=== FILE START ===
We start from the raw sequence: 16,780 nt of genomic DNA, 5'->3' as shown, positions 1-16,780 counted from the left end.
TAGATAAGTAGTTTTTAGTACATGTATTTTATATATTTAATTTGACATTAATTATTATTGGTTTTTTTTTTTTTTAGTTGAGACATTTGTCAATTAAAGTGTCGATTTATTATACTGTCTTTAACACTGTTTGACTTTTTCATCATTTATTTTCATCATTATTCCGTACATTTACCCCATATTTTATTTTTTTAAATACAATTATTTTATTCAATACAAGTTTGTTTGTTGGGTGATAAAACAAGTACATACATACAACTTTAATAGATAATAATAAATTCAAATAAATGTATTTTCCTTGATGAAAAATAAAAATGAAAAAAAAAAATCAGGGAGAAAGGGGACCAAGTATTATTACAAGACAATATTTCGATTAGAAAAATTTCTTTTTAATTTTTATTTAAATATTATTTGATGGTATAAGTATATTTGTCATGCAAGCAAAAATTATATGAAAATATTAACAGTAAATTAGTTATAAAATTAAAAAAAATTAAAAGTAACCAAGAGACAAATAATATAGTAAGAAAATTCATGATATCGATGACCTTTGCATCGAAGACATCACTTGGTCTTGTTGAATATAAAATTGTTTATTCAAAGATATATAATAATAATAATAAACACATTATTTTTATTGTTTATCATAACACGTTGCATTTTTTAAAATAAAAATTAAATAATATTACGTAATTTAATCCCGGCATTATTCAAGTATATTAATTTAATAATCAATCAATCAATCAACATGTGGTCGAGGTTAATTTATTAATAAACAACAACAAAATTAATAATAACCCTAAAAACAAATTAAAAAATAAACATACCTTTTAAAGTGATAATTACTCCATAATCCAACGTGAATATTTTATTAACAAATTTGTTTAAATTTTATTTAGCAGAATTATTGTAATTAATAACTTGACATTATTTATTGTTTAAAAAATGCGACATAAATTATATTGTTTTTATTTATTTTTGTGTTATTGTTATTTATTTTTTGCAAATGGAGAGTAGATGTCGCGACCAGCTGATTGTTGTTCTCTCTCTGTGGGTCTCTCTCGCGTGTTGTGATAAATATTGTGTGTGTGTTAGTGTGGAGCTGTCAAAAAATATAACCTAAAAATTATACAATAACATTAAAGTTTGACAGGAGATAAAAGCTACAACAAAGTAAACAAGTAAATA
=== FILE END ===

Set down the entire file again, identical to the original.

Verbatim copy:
We start from the raw sequence: 16,780 nt of genomic DNA, 5'->3' as shown, positions 1-16,780 counted from the left end.
TAGATAAGTAGTTTTTAGTACATGTATTTTATATATTTAATTTGACATTAATTATTATTGGTTTTTTTTTTTTTTAGTTGAGACATTTGTCAATTAAAGTGTCGATTTATTATACTGTCTTTAACACTGTTTGACTTTTTCATCATTTATTTTCATCATTATTCCGTACATTTACCCCATATTTTATTTTTTTAAATACAATTATTTTATTCAATACAAGTTTGTTTGTTGGGTGATAAAACAAGTACATACATACAACTTTAATAGATAATAATAAATTCAAATAAATGTATTTTCCTTGATGAAAAATAAAAATGAAAAAAAAAAATCAGGGAGAAAGGGGACCAAGTATTATTACAAGACAATATTTCGATTAGAAAAATTTCTTTTTAATTTTTATTTAAATATTATTTGATGGTATAAGTATATTTGTCATGCAAGCAAAAATTATATGAAAATATTAACAGTAAATTAGTTATAAAATTAAAAAAAATTAAAAGTAACCAAGAGACAAATAATATAGTAAGAAAATTCATGATATCGATGACCTTTGCATCGAAGACATCACTTGGTCTTGTTGAATATAAAATTGTTTATTCAAAGATATATAATAATAATAATAAACACATTATTTTTATTGTTTATCATAACACGTTGCATTTTTTAAAATAAAAATTAAATAATATTACGTAATTTAATCCCGGCATTATTCAAGTATATTAATTTAATAATCAATCAATCAATCAACATGTGGTCGAGGTTAATTTATTAATAAACAACAACAAAATTAATAATAACCCTAAAAACAAATTAAAAAATAAACATACCTTTTAAAGTGATAATTACTCCATAATCCAACGTGAATATTTTATTAACAAATTTGTTTAAATTTTATTTAGCAGAATTATTGTAATTAATAACTTGACATTATTTATTGTTTAAAAAATGCGACATAAATTATATTGTTTTTATTTATTTTTGTGTTATTGTTATTTATTTTTTGCAAATGGAGAGTAGATGTCGCGACCAGCTGATTGTTGTTCTCTCTCTGTGGGTCTCTCTCGCGTGTTGTGATAAATATTGTGTGTGTGTTAGTGTGGAGCTGTCAAAAAATATAACCTAAAAATTATACAATAACATTAAAGTTTGACAGGAGATAAAAGCTACAACAAAGTAAACAAGTAAATA